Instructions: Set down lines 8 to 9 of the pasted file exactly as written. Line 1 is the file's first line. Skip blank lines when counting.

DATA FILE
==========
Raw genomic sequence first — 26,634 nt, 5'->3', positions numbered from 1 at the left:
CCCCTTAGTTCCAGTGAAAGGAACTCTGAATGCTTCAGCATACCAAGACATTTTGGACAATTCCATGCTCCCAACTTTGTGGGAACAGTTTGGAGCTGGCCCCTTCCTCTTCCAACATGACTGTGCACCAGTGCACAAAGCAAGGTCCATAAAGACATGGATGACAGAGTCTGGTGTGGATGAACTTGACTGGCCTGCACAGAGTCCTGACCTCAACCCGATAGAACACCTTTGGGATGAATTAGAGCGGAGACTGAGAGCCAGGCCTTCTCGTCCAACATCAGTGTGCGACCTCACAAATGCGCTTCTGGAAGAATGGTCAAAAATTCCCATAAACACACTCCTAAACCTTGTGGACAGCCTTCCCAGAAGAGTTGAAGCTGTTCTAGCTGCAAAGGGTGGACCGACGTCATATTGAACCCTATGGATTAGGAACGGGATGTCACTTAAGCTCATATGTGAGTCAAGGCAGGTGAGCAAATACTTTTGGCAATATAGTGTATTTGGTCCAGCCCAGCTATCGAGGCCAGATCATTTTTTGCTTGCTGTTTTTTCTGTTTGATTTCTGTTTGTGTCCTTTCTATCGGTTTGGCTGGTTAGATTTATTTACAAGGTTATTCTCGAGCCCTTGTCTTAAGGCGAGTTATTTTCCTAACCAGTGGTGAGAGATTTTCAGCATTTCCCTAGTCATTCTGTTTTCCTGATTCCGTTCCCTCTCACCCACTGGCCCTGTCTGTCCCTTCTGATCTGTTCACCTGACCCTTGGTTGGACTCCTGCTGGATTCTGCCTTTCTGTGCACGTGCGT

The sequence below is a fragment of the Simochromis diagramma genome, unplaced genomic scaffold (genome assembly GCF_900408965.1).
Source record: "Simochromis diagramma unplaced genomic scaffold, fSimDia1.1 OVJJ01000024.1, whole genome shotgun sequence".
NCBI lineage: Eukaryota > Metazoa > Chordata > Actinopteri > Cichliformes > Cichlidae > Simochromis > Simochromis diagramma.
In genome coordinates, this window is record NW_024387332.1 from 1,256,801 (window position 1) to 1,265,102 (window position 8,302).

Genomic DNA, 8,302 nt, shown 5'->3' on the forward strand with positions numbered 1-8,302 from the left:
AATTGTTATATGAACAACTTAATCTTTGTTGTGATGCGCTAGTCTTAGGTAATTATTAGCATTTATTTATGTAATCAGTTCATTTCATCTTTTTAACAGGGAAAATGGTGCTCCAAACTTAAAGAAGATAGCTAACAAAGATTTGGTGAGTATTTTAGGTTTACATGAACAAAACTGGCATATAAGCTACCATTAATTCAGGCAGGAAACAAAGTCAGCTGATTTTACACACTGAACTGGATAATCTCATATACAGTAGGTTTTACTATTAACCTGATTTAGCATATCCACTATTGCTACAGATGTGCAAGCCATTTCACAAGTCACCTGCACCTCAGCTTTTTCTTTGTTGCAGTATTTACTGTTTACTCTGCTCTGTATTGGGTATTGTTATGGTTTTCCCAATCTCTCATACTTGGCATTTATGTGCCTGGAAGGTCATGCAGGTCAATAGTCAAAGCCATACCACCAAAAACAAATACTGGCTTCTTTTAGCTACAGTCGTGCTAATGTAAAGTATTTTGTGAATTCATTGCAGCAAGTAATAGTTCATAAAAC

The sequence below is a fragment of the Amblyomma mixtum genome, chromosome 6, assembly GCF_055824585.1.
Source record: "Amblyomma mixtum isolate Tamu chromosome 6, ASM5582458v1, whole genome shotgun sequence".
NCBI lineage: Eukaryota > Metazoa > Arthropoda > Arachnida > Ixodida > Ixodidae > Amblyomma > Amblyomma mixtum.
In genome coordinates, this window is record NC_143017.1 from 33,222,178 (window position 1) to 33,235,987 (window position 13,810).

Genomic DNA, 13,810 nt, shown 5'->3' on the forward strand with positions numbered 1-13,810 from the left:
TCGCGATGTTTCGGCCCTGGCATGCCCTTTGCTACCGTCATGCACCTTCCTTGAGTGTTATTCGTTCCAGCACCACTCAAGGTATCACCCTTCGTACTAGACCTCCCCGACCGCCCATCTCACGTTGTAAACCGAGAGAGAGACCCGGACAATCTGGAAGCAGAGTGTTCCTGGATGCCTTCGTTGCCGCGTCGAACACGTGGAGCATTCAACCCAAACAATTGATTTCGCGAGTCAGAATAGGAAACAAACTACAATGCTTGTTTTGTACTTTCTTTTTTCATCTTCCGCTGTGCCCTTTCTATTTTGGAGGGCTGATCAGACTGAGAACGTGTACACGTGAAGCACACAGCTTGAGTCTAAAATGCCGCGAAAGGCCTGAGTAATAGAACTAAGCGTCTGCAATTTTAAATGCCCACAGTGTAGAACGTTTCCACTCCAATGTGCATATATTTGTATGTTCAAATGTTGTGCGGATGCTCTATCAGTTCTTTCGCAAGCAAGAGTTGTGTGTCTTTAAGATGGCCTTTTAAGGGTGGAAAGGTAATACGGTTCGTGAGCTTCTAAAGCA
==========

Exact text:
AATTGTTATATGAACAACTTAATCTTTGTTGTGATGCGCTAGTCTTAGGTAATTATTAGCATTTATTTATGTAATCAGTTCATTTCATCTTTTTAACAGGGAAAATGGTGCTCCAAACTTAAAGAAGATAGCTAACAAAGATTTGGTGAGTATTTTAGGTTTACATGAACAAAACTGGCATATAAGCTACCATTAATTCAGGCAGGAAACAAAGTCAGCTGATTTTACACACTGAACTGGATAATCTCATATACAGTAGGTTTTACTATTAACCTGATTTAGCATATCCACTATTGCTACAGATGTGCAAGCCATTTCACAAGTCACCTGCACCTCAGCTTTTTCTTTGTTGCAGTATTTACTGTTTACTCTGCTCTGTATTGGGTATTGTTATGGTTTTCCCAATCTCTCATACTTGGCATTTATGTGCCTGGAAGGTCATGCAGGTCAATAGTCAAAGCCATACCACCAAAAACAAATACTGGCTTCTTTTAGCTACAGTCGTGCTAATGTAAAGTATTTTGTGAATTCATTGCAGCAAGTAATAGTTCATAAAAC

The sequence below is a fragment of the Amblyomma mixtum genome, chromosome 6, assembly GCF_055824585.1.